NEW YORK (Reuters) - Pakistani merchants and job seekers in the United States, still reeling from economic hardship since the September 11 attacks of 2001, are posing as Indians to avoid discrimination in the wake of the Times Square bomb attempt.
Once again, a man of Pakistani descent is at the center of a security story, leading to backlash against the Pakistani-American community.
Faisal Shahzad, 30, a naturalized American born in Pakistan, was arrested on Monday, two days after authorities say he parked a crude car bomb in New York’s busy Times Square.
Suspected September 11 mastermind Khalid Sheikh Mohammed and convicted 1993 World Trade Center bomber Ramzi Yousef are also of Pakistani decent, and anti-American militants fighting U.S. forces in Afghanistan take refuge in Pakistan.
In Brooklyn, home to one of the largest Pakistani populations in the United States, business is scant at the various grocery, halal meat and sweet cake shops since a Pakistani-American was suspected in the Times Square plot. More than 100 businesses along Coney Island Avenue have closed due to a 30 percent drop in business since 2001, a merchants’ association said.
In Washington, an American man of Pakistani descent told of coming under suspicion this week when he tried to buy garden fertilizer. The Times Square car bomb contained a non-explosive type of fertilizer.
While there have been no reported incidents since the failed car bomb attack last Saturday, some Pakistanis are bracing for reprisals. Police have increased foot patrols.
“A lot of Pakistanis can’t get jobs after 9/11 and now it’s even worse,” said Asghar Choudhri, an accountant and chairman of Brooklyn’s Pakistani American Merchant Association. “They are now pretending they are Indian so they can get a job.”
India and Pakistan have fought three wars since independence from Britain in 1947, creating hostilities that ordinarily would lead a Pakistani to resent being mistaken for an Indian.
According to the latest U.S. census data, some 210,410 people of Pakistani origin reside in the United States. Nearly 15,000 Pakistanis received U.S. immigrant visas last year.
“I want to make clear that we will not tolerate any bias or backlash against Pakistani or Muslim New Yorkers,” Mayor Michael Bloomberg said this week, noting there are always “a few bad apples.”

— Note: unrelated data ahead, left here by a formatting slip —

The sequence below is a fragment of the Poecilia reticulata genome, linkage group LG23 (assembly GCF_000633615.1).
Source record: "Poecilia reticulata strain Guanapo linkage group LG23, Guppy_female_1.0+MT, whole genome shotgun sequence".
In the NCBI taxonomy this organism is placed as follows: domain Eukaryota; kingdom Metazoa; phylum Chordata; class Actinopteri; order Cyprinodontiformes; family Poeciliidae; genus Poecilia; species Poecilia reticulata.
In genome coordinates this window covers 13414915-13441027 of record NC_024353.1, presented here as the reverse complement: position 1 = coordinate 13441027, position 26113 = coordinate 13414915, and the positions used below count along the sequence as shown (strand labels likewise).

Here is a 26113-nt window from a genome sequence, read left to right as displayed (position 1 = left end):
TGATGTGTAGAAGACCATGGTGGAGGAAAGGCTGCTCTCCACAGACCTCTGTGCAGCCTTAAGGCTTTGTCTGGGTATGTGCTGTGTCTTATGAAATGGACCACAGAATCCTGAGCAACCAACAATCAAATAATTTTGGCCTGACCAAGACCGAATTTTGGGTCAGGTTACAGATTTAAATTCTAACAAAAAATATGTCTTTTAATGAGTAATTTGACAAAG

New York is “the city where you can practice your religion and say what you want to say and be in charge of your own destiny and we’re going to keep it that way,” Bloomberg said.
In Washington, an American of Pakistani heritage who would only be identified as Farhan, said a manager of a suburban home-improvement store prevented him from buying two bags of fertilizer for his family’s lawn on Tuesday.
Farhan, who was born in northern Virginia, said police arrived soon after, investigated and allowed him to buy the fertilizer.
“What kind of a country are we living in when a 22-year-old male can’t buy fertilizer?” Farhan asked. “I’m American. I’m not Pakistani.”
Farhan said the store had subsequently apologized and the case appeared to be one of an overzealous manager rather than store policy.
Merchants in New York, many of whom declined to be named, still remember reprisals after September 11. Soon after the attacks, there was a drive-by shooting in Brooklyn at a Pakistani restaurant, which is now closed.
The local merchants association has shrunk to 150 members, from about 250 merchants almost a decade ago.
The FBI also arrested many undocumented workers in the neighborhood, leading to a wave of deportations, and residents would call law enforcement to make claims against their neighbors, including many false claims, Choudhri said.
“After 9/11, we took much pain,” he said. “After that, a small beating is nothing. Now the Pakistanis are not so much scared but we are ashamed. We are embarrassed that the name of Pakistan came up.”
Additional reporting by William Maclean in London and Frances Kerry in Washington; Editing by Daniel Trotta and Bill Trott